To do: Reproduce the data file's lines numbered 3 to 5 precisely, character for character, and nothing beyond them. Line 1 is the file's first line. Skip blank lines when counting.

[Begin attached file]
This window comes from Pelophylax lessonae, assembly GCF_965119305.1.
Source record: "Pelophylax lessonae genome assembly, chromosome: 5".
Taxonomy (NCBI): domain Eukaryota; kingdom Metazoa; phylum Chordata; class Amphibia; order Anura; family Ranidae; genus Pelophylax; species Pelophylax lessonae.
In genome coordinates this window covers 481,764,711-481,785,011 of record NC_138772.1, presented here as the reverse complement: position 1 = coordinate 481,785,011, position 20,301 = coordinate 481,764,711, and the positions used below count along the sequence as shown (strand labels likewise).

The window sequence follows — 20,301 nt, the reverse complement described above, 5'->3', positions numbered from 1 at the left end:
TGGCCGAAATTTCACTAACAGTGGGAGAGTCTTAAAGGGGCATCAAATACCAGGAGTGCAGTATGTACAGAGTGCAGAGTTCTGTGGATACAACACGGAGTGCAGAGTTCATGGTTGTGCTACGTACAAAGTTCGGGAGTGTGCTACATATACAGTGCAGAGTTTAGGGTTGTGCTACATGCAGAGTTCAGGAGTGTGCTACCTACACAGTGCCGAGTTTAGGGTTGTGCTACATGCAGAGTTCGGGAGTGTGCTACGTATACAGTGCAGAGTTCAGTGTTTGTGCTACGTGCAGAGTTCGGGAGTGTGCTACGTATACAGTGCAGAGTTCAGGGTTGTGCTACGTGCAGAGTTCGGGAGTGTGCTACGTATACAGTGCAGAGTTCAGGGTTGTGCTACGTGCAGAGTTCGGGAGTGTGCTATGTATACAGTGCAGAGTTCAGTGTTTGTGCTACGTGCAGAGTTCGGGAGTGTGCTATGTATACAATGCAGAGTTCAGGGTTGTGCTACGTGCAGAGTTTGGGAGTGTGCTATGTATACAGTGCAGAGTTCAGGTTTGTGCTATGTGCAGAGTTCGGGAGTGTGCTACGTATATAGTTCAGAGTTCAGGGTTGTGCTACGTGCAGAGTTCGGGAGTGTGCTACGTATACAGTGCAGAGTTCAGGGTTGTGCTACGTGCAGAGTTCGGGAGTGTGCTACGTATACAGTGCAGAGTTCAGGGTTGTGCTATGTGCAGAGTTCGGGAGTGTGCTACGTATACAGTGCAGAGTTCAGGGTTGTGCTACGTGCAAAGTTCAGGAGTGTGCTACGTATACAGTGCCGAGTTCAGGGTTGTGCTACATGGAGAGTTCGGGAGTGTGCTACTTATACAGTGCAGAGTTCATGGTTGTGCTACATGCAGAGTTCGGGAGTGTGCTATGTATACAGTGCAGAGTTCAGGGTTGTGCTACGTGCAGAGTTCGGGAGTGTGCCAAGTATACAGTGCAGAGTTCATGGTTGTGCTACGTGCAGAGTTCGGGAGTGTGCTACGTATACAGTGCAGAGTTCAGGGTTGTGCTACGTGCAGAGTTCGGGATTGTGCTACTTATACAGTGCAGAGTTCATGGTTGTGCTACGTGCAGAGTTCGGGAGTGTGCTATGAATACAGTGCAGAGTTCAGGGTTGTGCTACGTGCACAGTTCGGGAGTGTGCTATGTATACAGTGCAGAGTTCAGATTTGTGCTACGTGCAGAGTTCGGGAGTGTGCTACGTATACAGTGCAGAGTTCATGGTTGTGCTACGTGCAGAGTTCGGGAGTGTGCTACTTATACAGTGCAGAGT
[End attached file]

Taxonomy (NCBI): domain Eukaryota; kingdom Metazoa; phylum Chordata; class Amphibia; order Anura; family Ranidae; genus Pelophylax; species Pelophylax lessonae.
In genome coordinates this window covers 481,764,711-481,785,011 of record NC_138772.1, presented here as the reverse complement: position 1 = coordinate 481,785,011, position 20,301 = coordinate 481,764,711, and the positions used below count along the sequence as shown (strand labels likewise).

The window sequence follows — 20,301 nt, the reverse complement described above, 5'->3', positions numbered from 1 at the left end: